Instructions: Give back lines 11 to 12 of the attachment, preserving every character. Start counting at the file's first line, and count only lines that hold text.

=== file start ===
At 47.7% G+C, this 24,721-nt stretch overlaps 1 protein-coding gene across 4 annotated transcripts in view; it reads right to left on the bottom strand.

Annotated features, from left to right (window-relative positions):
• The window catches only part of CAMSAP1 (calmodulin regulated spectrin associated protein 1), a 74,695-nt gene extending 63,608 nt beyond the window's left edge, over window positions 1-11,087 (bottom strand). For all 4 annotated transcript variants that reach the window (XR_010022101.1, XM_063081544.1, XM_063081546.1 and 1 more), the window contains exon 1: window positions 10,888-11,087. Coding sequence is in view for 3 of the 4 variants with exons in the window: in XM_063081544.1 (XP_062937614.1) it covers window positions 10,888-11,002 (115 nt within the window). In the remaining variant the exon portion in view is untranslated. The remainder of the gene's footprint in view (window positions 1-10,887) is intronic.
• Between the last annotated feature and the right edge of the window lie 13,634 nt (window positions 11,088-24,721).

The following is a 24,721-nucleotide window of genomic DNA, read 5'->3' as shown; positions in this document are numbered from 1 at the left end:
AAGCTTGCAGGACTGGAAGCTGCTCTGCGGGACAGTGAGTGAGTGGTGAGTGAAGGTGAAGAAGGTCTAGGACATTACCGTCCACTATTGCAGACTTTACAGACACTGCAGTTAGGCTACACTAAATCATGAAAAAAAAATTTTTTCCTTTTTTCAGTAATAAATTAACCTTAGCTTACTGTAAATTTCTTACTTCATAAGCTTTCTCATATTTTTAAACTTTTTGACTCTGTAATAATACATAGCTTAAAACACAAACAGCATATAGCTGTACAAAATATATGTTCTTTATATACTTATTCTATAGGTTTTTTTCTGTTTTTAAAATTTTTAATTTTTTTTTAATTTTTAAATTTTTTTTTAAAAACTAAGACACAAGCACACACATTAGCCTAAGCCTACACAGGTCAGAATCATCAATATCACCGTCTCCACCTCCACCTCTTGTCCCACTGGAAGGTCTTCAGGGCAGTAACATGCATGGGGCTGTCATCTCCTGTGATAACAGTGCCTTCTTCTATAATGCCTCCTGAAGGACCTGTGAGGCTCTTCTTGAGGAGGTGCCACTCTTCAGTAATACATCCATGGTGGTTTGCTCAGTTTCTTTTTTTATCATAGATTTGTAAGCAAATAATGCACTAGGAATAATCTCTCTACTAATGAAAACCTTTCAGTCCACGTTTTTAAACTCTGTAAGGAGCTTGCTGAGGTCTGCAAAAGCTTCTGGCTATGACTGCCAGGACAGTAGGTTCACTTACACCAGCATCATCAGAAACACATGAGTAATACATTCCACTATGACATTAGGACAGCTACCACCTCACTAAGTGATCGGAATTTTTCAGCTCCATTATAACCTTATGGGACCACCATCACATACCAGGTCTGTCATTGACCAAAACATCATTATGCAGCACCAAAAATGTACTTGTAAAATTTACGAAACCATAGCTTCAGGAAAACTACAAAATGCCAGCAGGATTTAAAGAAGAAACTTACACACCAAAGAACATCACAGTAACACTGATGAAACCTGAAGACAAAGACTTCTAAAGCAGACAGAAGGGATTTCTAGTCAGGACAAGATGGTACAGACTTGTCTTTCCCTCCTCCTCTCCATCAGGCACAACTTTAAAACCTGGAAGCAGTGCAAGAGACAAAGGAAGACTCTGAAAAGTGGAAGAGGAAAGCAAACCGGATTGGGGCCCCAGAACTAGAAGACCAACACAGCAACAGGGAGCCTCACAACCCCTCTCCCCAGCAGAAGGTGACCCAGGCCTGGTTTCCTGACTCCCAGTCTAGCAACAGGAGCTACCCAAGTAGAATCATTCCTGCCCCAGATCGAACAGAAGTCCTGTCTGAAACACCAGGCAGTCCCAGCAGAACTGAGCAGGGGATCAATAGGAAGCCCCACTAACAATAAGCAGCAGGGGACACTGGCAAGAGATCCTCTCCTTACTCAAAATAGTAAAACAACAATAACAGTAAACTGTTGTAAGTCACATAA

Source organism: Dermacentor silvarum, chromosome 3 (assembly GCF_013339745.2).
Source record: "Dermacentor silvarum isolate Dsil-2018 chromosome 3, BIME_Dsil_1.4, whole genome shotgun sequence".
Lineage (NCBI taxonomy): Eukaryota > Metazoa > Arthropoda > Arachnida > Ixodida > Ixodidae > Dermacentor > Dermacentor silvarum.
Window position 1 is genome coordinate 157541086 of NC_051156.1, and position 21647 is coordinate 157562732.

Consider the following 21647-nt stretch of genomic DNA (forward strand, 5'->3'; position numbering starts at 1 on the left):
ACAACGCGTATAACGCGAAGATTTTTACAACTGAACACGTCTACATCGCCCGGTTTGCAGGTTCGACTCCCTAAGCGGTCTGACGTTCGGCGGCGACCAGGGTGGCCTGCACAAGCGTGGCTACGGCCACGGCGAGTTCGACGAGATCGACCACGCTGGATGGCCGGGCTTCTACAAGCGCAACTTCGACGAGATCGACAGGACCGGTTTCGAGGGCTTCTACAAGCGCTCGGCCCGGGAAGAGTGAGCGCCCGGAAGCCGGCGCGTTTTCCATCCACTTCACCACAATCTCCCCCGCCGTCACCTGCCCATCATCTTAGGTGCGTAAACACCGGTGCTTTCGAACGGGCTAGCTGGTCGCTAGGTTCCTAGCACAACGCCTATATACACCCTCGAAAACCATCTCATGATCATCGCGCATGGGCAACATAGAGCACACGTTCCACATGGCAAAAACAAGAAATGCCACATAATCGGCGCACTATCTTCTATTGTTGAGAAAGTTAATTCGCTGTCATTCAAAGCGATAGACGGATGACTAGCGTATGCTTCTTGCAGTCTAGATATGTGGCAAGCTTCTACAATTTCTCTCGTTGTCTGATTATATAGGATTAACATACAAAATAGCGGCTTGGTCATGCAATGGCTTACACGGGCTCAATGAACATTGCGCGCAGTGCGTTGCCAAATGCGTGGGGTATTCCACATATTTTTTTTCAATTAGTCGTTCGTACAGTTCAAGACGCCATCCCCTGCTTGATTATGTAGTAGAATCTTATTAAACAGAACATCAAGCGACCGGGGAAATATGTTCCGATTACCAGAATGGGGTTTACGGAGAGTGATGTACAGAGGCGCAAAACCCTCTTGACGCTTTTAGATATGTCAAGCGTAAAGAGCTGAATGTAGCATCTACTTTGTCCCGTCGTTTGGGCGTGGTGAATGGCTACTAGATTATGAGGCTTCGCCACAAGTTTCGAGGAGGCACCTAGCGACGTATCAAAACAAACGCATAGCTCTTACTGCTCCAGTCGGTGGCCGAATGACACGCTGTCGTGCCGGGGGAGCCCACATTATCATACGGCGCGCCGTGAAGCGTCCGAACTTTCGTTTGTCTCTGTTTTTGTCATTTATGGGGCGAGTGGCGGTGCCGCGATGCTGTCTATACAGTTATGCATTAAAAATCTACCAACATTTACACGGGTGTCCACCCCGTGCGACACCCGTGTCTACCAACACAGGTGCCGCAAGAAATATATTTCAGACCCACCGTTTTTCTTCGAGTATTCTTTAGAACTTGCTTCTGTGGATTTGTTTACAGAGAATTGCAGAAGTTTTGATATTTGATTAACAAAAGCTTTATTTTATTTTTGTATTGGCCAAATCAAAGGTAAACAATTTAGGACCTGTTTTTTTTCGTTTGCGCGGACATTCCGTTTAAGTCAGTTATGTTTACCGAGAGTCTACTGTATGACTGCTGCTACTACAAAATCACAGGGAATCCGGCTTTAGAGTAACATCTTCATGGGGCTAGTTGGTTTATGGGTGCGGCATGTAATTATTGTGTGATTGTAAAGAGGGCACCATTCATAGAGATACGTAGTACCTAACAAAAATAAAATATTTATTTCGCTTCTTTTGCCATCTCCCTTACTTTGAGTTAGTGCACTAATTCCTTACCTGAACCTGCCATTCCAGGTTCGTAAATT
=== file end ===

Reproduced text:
Consider the following 21647-nt stretch of genomic DNA (forward strand, 5'->3'; position numbering starts at 1 on the left):
ACAACGCGTATAACGCGAAGATTTTTACAACTGAACACGTCTACATCGCCCGGTTTGCAGGTTCGACTCCCTAAGCGGTCTGACGTTCGGCGGCGACCAGGGTGGCCTGCACAAGCGTGGCTACGGCCACGGCGAGTTCGACGAGATCGACCACGCTGGATGGCCGGGCTTCTACAAGCGCAACTTCGACGAGATCGACAGGACCGGTTTCGAGGGCTTCTACAAGCGCTCGGCCCGGGAAGAGTGAGCGCCCGGAAGCCGGCGCGTTTTCCATCCACTTCACCACAATCTCCCCCGCCGTCACCTGCCCATCATCTTAGGTGCGTAAACACCGGTGCTTTCGAACGGGCTAGCTGGTCGCTAGGTTCCTAGCACAACGCCTATATACACCCTCGAAAACCATCTCATGATCATCGCGCATGGGCAACATAGAGCACACGTTCCACATGGCAAAAACAAGAAATGCCACATAATCGGCGCACTATCTTCTATTGTTGAGAAAGTTAATTCGCTGTCATTCAAAGCGATAGACGGATGACTAGCGTATGCTTCTTGCAGTCTAGATATGTGGCAAGCTTCTACAATTTCTCTCGTTGTCTGATTATATAGGATTAACATACAAAATAGCGGCTTGGTCATGCAATGGCTTACACGGGCTCAATGAACATTGCGCGCAGTGCGTTGCCAAATGCGTGGGGTATTCCACATATTTTTTTTCAATTAGTCGTTCGTACAGTTCAAGACGCCATCCCCTGCTTGATTATGTAGTAGAATCTTATTAAACAGAACATCAAGCGACCGGGGAAATATGTTCCGATTACCAGAATGGGGTTTACGGAGAGTGATGTACAGAGGCGCAAAACCCTCTTGACGCTTTTAGATATGTCAAGCGTAAAGAGCTGAATGTAGCATCTACTTTGTCCCGTCGTTTGGGCGTGGTGAATGGCTACTAGATTATGAGGCTTCGCCACAAGTTTCGAGGAGGCACCTAGCGACGTATCAAAACAAACGCATAGCTCTTACTGCTCCAGTCGGTGGCCGAATGACACGCTGTCGTGCCGGGGGAGCCCACATTATCATACGGCGCGCCGTGAAGCGTCCGAACTTTCGTTTGTCTCTGTTTTTGTCATTTATGGGGCGAGTGGCGGTGCCGCGATGCTGTCTATACAGTTATGCATTAAAAATCTACCAACATTTACACGGGTGTCCACCCCGTGCGACACCCGTGTCTACCAACACAGGTGCCGCAAGAAATATATTTCAGACCCACCGTTTTTCTTCGAGTATTCTTTAGAACTTGCTTCTGTGGATTTGTTTACAGAGAATTGCAGAAGTTTTGATATTTGATTAACAAAAGCTTTATTTTATTTTTGTATTGGCCAAATCAAAGGTAAACAATTTAGGACCTGTTTTTTTTCGTTTGCGCGGACATTCCGTTTAAGTCAGTTATGTTTACCGAGAGTCTACTGTATGACTGCTGCTACTACAAAATCACAGGGAATCCGGCTTTAGAGTAACATCTTCATGGGGCTAGTTGGTTTATGGGTGCGGCATGTAATTATTGTGTGATTGTAAAGAGGGCACCATTCATAGAGATACGTAGTACCTAACAAAAATAAAATATTTATTTCGCTTCTTTTGCCATCTCCCTTACTTTGAGTTAGTGCACTAATTCCTTACCTGAACCTGCCATTCCAGGTTCGTAAATT